For many people, coffee is the magical brew that kickstarts the day, a much-needed pick-me-up in the afternoon, and sometimes even a well-appreciated digestive after dinner. However, how much coffee is too much? A large new study claims to hold the answer.
Many recent studies have suggested that drinking coffee can bring a number of benefits in addition to enhancing focus and productivity. In fact, researchers have argued that coffee can help maintain brain health, help increase a person's lifespan, and even slow down prostate cancer.
However, as with any food or beverage — even the most nutritious and healthful ones — there is a limit to how much coffee we can consume.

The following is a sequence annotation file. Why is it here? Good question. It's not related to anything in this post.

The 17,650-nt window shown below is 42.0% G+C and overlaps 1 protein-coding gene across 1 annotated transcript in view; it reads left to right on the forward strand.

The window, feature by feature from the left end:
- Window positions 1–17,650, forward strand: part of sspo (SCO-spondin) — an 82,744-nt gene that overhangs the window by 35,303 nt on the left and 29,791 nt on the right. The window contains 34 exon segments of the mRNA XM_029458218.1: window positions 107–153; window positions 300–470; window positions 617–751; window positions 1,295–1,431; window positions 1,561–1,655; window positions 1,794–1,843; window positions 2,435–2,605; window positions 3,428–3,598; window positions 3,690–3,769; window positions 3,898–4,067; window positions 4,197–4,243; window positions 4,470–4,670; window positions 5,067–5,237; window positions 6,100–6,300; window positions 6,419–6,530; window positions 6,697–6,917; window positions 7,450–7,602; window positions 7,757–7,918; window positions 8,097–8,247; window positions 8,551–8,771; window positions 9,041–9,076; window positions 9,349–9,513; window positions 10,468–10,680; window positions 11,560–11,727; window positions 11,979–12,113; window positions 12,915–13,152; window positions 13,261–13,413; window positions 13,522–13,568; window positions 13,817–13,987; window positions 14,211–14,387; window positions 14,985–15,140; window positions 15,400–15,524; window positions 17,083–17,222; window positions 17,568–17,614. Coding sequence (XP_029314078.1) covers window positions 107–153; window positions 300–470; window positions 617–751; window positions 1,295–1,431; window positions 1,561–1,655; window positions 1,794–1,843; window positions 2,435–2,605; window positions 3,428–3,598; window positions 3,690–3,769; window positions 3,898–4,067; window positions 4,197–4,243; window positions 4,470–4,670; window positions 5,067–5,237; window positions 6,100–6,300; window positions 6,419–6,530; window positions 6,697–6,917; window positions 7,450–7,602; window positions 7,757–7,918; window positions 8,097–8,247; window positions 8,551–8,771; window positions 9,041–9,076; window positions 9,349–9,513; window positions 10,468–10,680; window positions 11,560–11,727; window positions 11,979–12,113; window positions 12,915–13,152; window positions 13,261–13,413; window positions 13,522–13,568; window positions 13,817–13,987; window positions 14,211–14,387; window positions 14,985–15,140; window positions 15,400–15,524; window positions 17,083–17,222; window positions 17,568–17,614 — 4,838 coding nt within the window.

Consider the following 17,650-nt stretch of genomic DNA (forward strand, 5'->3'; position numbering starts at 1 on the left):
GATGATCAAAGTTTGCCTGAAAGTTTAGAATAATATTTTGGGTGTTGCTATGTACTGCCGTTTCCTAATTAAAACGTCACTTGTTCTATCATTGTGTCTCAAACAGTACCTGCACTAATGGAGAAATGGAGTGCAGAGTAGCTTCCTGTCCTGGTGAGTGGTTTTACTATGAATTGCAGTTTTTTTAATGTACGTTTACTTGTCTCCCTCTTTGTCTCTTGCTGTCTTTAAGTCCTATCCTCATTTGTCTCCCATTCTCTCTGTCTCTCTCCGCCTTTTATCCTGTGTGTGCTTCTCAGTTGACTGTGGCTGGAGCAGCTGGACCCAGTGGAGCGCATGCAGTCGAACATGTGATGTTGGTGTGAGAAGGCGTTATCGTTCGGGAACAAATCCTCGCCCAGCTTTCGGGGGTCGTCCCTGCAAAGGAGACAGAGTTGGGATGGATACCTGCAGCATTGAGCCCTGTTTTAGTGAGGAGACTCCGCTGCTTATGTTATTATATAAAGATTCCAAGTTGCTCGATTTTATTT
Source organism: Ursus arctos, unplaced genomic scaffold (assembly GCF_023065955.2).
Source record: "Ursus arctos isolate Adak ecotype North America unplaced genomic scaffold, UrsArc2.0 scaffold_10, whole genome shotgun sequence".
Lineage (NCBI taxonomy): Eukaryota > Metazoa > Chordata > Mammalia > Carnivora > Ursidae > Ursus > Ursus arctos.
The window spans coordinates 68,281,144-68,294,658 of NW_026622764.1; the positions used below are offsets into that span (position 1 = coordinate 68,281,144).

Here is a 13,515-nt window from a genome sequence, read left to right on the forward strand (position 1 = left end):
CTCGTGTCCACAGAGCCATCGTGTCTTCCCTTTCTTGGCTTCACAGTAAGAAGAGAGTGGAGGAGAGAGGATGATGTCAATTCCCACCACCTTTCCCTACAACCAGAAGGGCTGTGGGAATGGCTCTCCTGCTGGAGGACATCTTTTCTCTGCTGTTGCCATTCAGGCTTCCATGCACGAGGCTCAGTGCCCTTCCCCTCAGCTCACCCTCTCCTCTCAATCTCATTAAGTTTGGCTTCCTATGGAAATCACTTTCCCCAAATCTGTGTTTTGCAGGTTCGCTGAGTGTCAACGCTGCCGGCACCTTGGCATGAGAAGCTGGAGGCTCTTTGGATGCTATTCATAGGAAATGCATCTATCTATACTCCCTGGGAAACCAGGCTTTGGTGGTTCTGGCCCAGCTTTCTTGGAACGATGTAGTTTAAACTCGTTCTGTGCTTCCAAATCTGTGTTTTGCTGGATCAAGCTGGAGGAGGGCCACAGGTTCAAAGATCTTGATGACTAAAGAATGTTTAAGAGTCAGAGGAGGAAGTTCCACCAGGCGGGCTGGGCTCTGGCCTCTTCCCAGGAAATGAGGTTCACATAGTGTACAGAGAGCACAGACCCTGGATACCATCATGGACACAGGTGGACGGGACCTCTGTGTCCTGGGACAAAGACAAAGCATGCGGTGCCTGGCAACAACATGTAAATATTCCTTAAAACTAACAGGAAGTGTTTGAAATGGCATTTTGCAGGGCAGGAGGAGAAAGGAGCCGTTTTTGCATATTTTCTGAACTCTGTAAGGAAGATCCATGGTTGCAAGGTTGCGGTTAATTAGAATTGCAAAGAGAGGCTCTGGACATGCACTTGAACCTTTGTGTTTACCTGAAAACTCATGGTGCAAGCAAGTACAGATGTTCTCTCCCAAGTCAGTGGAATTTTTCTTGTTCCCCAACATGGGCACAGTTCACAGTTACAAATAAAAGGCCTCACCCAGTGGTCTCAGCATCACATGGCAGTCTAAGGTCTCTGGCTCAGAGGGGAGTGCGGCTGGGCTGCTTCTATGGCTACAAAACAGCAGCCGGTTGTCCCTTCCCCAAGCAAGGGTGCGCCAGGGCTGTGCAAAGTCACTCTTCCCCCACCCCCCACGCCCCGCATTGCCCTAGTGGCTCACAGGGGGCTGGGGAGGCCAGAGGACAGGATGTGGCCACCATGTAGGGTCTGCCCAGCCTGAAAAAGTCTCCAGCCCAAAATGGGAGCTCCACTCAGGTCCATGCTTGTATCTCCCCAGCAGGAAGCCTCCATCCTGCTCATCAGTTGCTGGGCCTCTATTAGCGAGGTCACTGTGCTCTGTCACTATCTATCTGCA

Not only can drinking too much coffee create ill effects in the short-term — some of the symptoms of overcaffeination are headaches, dizziness, and nausea — but consistently having too much of this drink could increase a person's risk of developing cardiovascular disease.
How much is "too much" for the heart? This is the question that scientists at the University of South Australia in Adelaide aimed to answer in their new study, the findings of which now appear in The American Journal of Clinical Nutrition.